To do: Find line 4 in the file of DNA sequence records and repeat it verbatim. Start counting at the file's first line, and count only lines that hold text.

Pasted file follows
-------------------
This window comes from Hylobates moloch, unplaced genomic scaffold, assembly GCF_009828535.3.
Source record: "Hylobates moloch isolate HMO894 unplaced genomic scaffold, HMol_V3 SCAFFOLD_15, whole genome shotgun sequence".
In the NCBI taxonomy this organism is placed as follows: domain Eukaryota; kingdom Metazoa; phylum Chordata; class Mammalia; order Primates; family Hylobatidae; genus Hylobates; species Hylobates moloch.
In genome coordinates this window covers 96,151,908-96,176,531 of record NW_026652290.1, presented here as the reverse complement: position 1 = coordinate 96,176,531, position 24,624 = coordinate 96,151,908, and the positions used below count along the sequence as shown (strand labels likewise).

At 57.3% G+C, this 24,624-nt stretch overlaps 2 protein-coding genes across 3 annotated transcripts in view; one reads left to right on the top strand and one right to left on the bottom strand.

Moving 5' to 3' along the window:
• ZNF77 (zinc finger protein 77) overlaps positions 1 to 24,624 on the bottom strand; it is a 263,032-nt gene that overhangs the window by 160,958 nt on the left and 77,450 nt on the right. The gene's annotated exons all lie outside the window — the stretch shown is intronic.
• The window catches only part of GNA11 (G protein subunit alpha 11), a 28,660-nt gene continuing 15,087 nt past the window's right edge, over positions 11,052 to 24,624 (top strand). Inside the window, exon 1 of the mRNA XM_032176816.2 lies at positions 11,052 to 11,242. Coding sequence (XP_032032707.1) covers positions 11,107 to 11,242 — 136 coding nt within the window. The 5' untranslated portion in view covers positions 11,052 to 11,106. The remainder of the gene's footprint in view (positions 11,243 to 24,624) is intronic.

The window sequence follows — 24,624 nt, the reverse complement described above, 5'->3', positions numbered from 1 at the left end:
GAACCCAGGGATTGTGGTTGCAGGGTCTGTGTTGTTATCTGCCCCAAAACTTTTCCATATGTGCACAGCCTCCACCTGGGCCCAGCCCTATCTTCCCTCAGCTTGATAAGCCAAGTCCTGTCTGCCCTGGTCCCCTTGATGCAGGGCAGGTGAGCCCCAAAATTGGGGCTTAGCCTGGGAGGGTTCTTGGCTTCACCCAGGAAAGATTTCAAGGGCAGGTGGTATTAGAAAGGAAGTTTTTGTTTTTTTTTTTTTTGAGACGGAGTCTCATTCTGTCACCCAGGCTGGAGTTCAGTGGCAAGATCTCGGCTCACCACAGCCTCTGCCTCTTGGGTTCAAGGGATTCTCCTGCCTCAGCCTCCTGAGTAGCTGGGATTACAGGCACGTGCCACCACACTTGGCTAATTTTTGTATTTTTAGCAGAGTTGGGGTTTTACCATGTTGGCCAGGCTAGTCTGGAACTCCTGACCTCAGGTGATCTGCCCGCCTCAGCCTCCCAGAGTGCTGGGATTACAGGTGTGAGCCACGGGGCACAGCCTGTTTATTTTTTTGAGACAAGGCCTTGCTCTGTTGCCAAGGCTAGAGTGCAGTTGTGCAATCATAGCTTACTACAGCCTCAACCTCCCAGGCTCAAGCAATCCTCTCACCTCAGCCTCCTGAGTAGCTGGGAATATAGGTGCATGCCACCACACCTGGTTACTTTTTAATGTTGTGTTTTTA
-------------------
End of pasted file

In genome coordinates this window covers 96,151,908-96,176,531 of record NW_026652290.1, presented here as the reverse complement: position 1 = coordinate 96,176,531, position 24,624 = coordinate 96,151,908, and the positions used below count along the sequence as shown (strand labels likewise).